Stack Overflow is a community of 4.7 million programmers, just like you, helping each other.

Join them; it only takes a minute:

Sign up
Join the Stack Overflow community to:
  1. Ask programming questions
  2. Answer and help your peers
  3. Get recognized for your expertise

Is there a function or an elegant way in the R language, to get the minimum range, that covers, say 95% of all values in a vector?

Any suggestions are very welcome :)

share|improve this question
up vote 9 down vote accepted

95% of the data will fall between the 2.5th percentile and 97.5th percentile. You can compute that value in R as follows:

x <- runif(100)

To get a sense of what's going on, here's a plot:

qts <- quantile(x,probs=c(.05,.95))

Note this is the exact/empirical 95% interval; there's no normality assumption.

hist of 95% interval

share|improve this answer
gsk3, thank you for this detailed answer. It solves my problem. – David Molnar Aug 7 '11 at 22:45
@David Molnar: Do note that this solution makes the implicit assumption that the underlying distribution is symmetric, contrary to your stated desire below that you don't want to introduce any assumptions. If you have a skewed distribution, then you can get a shorter interval by changing the endpoints. Eg if your data is exponential, then quantile(*, c(0, 0.95)) will produce a shorter interval than quantile(*, c(0.025, 0.975)). – Hong Ooi Aug 8 '11 at 1:43
@Hong Ooi: Precisely. Thanks for making that explicit. – Ari B. Friedman Aug 8 '11 at 6:32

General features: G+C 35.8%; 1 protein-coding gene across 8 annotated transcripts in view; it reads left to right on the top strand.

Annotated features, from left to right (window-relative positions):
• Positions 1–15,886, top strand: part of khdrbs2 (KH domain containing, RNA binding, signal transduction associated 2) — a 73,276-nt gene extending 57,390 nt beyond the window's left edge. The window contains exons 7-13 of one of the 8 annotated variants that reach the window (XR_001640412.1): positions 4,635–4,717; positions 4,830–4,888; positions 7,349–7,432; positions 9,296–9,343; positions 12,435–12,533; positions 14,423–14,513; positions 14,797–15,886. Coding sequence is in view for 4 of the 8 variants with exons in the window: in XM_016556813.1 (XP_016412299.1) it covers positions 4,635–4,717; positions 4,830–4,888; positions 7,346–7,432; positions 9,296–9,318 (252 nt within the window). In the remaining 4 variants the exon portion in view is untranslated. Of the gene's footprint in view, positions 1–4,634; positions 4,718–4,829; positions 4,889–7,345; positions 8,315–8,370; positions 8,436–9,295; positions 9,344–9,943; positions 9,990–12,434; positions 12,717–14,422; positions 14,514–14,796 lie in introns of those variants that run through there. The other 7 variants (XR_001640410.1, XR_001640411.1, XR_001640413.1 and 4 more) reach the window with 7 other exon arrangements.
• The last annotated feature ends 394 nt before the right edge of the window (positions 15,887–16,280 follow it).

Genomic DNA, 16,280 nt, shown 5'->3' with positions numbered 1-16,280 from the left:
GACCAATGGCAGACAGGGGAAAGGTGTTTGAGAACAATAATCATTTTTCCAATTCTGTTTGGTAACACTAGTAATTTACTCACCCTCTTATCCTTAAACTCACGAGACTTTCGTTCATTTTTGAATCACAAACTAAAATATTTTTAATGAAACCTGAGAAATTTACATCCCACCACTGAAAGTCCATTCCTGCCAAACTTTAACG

It's not so hard to write such function:

find_cover_region <- function(x, alpha=0.95) {
    n <- length(x)
    x <- sort(x)
    k <- as.integer(round((1-alpha) * n))
    i <- which.min(x[, n)] - x[seq_len(k+1L)])
    c(x[i], x[n-k+i-1L])

Function will find shortest interval. If there are intervals with the same length first (from -Inf) will be picked up.

find_cover_region(1:100, 0.70)
# [1]  1 70
find_cover_region(rnorm(10000), 0.9973) # three sigma, approx (-3,3)
# [1] -2.859  3.160 # results may differ

You could also look on highest density regions (e.g. in package hdrcde, function hdr). It's more statistical way to find shortest intervals with given cover probability (some kernel density estimators are involved).

share|improve this answer

The emp.hpd function in the TeachingDemos package will find the values in a vector that enclose a given percentage of the data (95%) that also give the shortest range between the values. If the data is roughly symmetric then this will be close to the results of using quantile, but if the data are skewed then this will give a shorter range.

share|improve this answer
Nice, +1. I checked your function and it's almost the same as one in my answer. But I see that you use min&== combination which can be replaced by which.min (nnn <- which.min(xx)). – Marek Aug 9 '11 at 8:28

If the values are distributed approximately like the normal distribution, you can use the standard deviation. First, calculate the mean µ and standard deviation of the distribution. 95% of the values will be in the interval of (µ - 1.960 * stdev, µ + 1.960 * stdev).

share|improve this answer
Thank you Femaref. I should have mentioned, that I would like to introduce no assumption about the data. – David Molnar Aug 7 '11 at 22:29

Your Answer


By posting your answer, you agree to the privacy policy and terms of service.

Not the answer you're looking for? Browse other questions tagged or ask your own question.